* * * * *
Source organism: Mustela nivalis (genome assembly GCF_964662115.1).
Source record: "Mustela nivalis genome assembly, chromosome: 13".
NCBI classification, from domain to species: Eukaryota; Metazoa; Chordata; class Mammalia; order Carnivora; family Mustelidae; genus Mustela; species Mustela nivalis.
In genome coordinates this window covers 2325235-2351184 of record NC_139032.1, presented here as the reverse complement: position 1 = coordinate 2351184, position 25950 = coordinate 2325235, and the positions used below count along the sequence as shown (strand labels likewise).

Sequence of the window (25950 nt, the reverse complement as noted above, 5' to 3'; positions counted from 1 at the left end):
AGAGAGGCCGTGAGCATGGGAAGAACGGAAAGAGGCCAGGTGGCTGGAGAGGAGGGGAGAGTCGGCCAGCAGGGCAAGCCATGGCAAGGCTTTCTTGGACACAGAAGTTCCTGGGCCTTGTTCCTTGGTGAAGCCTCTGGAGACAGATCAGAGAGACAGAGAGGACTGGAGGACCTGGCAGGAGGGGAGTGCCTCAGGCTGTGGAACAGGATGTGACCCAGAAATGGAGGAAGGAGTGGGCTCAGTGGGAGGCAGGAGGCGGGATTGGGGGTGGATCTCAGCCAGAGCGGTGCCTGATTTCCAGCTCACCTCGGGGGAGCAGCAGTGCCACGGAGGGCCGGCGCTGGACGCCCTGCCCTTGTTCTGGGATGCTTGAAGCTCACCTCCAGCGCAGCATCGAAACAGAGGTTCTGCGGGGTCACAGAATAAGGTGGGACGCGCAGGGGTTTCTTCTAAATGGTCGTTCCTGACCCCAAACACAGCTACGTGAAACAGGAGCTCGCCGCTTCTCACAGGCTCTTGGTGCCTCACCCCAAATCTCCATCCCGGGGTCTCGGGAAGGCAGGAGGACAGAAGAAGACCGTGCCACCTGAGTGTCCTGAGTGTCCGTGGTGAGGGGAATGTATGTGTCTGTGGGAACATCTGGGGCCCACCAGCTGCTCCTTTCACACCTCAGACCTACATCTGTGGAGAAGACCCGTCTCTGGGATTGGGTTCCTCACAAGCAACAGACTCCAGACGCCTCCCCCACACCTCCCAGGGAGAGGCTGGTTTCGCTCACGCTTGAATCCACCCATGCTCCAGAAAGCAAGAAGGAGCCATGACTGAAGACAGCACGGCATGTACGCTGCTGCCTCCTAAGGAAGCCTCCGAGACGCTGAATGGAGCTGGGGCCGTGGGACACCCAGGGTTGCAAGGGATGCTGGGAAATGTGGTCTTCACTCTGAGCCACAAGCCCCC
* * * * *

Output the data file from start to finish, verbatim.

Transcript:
Source organism: Mustela nivalis (genome assembly GCF_964662115.1).
Source record: "Mustela nivalis genome assembly, chromosome: 13".
NCBI classification, from domain to species: Eukaryota; Metazoa; Chordata; class Mammalia; order Carnivora; family Mustelidae; genus Mustela; species Mustela nivalis.
In genome coordinates this window covers 2325235-2351184 of record NC_139032.1, presented here as the reverse complement: position 1 = coordinate 2351184, position 25950 = coordinate 2325235, and the positions used below count along the sequence as shown (strand labels likewise).

Sequence of the window (25950 nt, the reverse complement as noted above, 5' to 3'; positions counted from 1 at the left end):
AGAGAGGCCGTGAGCATGGGAAGAACGGAAAGAGGCCAGGTGGCTGGAGAGGAGGGGAGAGTCGGCCAGCAGGGCAAGCCATGGCAAGGCTTTCTTGGACACAGAAGTTCCTGGGCCTTGTTCCTTGGTGAAGCCTCTGGAGACAGATCAGAGAGACAGAGAGGACTGGAGGACCTGGCAGGAGGGGAGTGCCTCAGGCTGTGGAACAGGATGTGACCCAGAAATGGAGGAAGGAGTGGGCTCAGTGGGAGGCAGGAGGCGGGATTGGGGGTGGATCTCAGCCAGAGCGGTGCCTGATTTCCAGCTCACCTCGGGGGAGCAGCAGTGCCACGGAGGGCCGGCGCTGGACGCCCTGCCCTTGTTCTGGGATGCTTGAAGCTCACCTCCAGCGCAGCATCGAAACAGAGGTTCTGCGGGGTCACAGAATAAGGTGGGACGCGCAGGGGTTTCTTCTAAATGGTCGTTCCTGACCCCAAACACAGCTACGTGAAACAGGAGCTCGCCGCTTCTCACAGGCTCTTGGTGCCTCACCCCAAATCTCCATCCCGGGGTCTCGGGAAGGCAGGAGGACAGAAGAAGACCGTGCCACCTGAGTGTCCTGAGTGTCCGTGGTGAGGGGAATGTATGTGTCTGTGGGAACATCTGGGGCCCACCAGCTGCTCCTTTCACACCTCAGACCTACATCTGTGGAGAAGACCCGTCTCTGGGATTGGGTTCCTCACAAGCAACAGACTCCAGACGCCTCCCCCACACCTCCCAGGGAGAGGCTGGTTTCGCTCACGCTTGAATCCACCCATGCTCCAGAAAGCAAGAAGGAGCCATGACTGAAGACAGCACGGCATGTACGCTGCTGCCTCCTAAGGAAGCCTCCGAGACGCTGAATGGAGCTGGGGCCGTGGGACACCCAGGGTTGCAAGGGATGCTGGGAAATGTGGTCTTCACTCTGAGCCACAAGCCCCC